BY PAUL B. W. MILLER AND PAUL R. BAHNSON
The top 11 falsehoods
about the IASB, IFRS
and U.S. adoption
Paul B. W. Miller is a professor at the
University of Colorado at Colorado Springs
and Paul R. Bahnson is a professor at Boise
State University. The authors’ views are
not necessarily those of their institutions.
Reach them at email@example.com.
Although weary from writing about he concerted push to embrace the International Accounting Standards
Board and adopt IFRS in the U. S., we remain
wary because lobbyists continue publishing
propaganda-like announcements to advance
their dubious interests.
We’re not being glib when we use the term
1. Establishing uniform international
“propaganda,” which is defined as: “infor-
mation, especially of a biased or misleading
nature, used to promote or publicize a par-
ticular political cause.”
We’re confident that most adoption apol-
ogists, especially the American Institute of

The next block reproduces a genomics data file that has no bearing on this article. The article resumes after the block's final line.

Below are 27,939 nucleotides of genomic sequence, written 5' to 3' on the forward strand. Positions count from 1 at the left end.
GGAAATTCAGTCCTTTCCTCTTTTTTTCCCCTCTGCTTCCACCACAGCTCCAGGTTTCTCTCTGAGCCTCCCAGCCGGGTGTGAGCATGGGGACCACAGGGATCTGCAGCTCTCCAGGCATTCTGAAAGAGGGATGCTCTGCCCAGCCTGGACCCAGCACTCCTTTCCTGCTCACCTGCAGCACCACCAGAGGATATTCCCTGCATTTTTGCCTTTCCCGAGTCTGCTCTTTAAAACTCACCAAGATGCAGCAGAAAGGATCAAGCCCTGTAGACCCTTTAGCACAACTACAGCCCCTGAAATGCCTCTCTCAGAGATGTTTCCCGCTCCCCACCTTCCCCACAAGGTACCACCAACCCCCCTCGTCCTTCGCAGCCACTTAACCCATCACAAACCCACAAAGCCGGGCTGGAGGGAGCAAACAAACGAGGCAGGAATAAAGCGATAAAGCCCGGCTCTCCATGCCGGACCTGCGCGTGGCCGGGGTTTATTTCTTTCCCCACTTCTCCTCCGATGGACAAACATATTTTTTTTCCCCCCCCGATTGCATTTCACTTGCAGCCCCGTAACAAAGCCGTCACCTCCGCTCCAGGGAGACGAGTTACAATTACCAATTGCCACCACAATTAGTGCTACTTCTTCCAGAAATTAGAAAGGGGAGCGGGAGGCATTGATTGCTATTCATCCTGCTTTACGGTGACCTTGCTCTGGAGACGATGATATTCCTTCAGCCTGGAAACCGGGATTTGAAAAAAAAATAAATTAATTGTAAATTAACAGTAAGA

CPAs, the large accounting firms, and the
IASB, know that IFRS is seriously flawed.
However, they maintain the subterfuge with
simplistic claims that don’t hold up under
closer scrutiny. This column discredits their
arguments by explaining the top 11 false-
hoods that continue to be foisted on the
profession and others.
standards will produce comparability.
FALSE. We first remember hearing this
bogus justification for mediocrity when our
early instructors said: “The results are com-
parable because everyone is doing the same
thing.” In August 1978, Paul Miller disproved
that claim in The Journal of Accountancy. The
Financial Accounting Standards Board’s orig-
inal Conceptual Framework incorporated his
analysis with these words: “The consistent
use of accounting methods, whether from
one period to another within a single firm,
or within a single period across firms, is a
necessary but not sufficient condition of
Uniformity is an input quality; comparabil-
ity, on the other hand, is a quality of outputs.
For example, uniformly writing off R&D costs
isn’t useful because it doesn’t distinguish
successful efforts from the unsuccessful. If
two companies own real estate with the same
cost but different values, uniformly report-
ing them at cost doesn’t allow users to detect
their dissimilar future cash-flow potentials.
Therefore, comparability exists only when
statement users can identify real similari-
ties and differences. Uniformly applying
IFRS will not produce comparability until
the standards require managers to report the
whole, unvarnished truth.